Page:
Examining the public health consequences of Michigan's requirement of parental consent for research use of dried blood samples from newborns
The Foundation's program, Public Health Law Research: Making the Case for Laws That Improve Health, was designed to build the evidence for public health law and policy, translate research findings into practical tools to increase the support for and use of law by policy makers and public health practitioners, and to translate findings to other fields and venues to improve and protect health.This study will assess whether the Michigan Department of Community Health's policy requiring parental consent for research use of residual newborn screening dried blood samples leads to the maintenance of a robust sample collection that supports population health-based research. This study will determine whether Michigan's consent model for the use of these samples ensures: (1) the integrity of the state newborn screening program, (2) the maintenance of a robust sample collection that supports population-based research, and (3) informed decision-making by parents. The potential impact is far-reaching. These results will help inform the development of other state policies regarding this contentious issue.Deliverables include: a legal toolkit for state policymakers that will be made available on the Network for Public Health Law (Network) website, materials for presentations at national meetings, webinar presentation materials, and manuscripts for academic literature. The project integrates academic research expertise with legal and dissemination capacity at the Network.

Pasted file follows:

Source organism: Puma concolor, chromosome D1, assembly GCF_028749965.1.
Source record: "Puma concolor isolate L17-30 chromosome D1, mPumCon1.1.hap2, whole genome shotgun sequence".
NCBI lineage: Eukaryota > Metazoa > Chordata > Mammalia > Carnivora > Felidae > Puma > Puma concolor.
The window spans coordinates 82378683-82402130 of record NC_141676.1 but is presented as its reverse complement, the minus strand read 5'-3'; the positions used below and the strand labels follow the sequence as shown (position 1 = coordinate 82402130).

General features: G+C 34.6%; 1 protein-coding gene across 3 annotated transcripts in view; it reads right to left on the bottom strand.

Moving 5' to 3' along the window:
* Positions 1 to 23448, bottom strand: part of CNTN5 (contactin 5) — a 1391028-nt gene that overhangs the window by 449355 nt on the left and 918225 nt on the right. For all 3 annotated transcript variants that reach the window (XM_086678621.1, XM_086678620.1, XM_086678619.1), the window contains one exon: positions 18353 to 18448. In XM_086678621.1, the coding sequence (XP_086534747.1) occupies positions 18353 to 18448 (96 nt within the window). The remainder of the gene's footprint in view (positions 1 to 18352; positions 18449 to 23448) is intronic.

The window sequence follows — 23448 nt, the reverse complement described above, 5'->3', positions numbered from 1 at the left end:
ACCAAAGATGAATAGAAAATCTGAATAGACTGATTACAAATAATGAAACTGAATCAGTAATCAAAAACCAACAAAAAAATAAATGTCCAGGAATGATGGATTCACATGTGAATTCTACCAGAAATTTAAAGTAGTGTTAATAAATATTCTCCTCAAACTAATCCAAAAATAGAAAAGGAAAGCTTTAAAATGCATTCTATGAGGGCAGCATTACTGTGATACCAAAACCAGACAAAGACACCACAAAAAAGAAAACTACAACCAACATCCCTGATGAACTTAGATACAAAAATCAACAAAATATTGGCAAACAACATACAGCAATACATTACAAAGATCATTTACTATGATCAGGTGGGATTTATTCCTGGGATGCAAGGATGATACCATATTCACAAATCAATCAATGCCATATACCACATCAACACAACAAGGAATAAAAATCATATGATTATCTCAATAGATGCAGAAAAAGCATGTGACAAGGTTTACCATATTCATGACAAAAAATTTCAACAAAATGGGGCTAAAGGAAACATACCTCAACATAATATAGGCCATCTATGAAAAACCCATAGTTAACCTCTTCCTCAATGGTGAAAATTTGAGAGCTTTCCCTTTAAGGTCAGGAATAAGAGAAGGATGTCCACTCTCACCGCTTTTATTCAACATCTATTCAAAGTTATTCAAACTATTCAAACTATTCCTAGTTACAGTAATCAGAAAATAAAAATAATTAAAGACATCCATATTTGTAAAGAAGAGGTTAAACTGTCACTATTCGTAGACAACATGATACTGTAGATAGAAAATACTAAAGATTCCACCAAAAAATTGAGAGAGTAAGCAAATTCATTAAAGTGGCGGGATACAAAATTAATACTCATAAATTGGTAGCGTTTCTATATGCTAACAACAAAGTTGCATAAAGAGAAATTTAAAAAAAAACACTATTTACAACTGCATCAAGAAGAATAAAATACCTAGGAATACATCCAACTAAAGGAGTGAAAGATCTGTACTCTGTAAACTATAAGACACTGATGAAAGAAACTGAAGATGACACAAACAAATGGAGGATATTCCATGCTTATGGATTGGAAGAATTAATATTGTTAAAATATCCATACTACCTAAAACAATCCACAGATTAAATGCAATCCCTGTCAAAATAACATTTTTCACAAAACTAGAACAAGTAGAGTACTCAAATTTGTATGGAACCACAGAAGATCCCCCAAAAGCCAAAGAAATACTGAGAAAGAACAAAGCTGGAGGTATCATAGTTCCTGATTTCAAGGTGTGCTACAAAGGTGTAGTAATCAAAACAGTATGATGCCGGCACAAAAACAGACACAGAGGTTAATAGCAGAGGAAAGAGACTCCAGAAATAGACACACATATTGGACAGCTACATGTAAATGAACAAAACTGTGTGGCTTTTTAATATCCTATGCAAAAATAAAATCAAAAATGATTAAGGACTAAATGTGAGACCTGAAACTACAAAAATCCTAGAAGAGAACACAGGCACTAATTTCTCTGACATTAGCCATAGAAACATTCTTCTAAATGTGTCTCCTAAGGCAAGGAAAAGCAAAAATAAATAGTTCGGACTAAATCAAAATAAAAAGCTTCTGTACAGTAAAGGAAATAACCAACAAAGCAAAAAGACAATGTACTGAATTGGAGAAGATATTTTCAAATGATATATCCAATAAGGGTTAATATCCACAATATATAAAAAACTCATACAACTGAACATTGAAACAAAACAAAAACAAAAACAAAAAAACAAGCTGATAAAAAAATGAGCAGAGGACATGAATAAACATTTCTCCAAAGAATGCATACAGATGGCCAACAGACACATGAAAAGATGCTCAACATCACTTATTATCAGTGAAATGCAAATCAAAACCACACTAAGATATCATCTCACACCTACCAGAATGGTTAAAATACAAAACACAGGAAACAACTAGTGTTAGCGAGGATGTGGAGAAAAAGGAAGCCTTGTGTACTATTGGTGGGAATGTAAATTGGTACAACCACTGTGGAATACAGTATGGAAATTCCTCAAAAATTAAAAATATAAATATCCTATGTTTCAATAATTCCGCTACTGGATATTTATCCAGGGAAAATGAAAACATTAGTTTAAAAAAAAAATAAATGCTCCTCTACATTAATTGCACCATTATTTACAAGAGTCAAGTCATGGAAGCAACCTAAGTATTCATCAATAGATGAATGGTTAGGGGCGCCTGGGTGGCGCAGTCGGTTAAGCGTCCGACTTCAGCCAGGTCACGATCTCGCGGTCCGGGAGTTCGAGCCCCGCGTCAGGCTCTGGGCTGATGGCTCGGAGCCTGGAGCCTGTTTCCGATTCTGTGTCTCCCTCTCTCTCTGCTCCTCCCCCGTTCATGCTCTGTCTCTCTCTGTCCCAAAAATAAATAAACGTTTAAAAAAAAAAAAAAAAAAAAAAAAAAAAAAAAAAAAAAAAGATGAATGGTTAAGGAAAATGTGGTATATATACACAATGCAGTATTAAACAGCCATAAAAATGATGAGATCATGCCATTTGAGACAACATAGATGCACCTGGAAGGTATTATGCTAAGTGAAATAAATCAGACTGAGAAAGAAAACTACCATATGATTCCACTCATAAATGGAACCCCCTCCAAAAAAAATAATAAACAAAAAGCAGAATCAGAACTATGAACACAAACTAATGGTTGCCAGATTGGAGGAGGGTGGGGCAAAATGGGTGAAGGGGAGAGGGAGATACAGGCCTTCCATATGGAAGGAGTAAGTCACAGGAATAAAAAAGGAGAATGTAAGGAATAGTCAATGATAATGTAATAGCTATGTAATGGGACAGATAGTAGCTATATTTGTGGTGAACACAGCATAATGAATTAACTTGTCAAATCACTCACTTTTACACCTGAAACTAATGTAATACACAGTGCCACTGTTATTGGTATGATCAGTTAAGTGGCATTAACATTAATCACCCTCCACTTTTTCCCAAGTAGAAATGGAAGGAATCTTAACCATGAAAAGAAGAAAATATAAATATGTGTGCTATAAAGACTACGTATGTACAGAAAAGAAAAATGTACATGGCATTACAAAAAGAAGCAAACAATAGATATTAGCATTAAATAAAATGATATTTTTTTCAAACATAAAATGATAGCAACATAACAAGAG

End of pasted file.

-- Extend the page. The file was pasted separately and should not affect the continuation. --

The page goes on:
Amount Awarded $148,042.00
Awarded on: 11/8/2012
Time frame: 11/15/2012 - 5/14/2014
Grant Number: 70515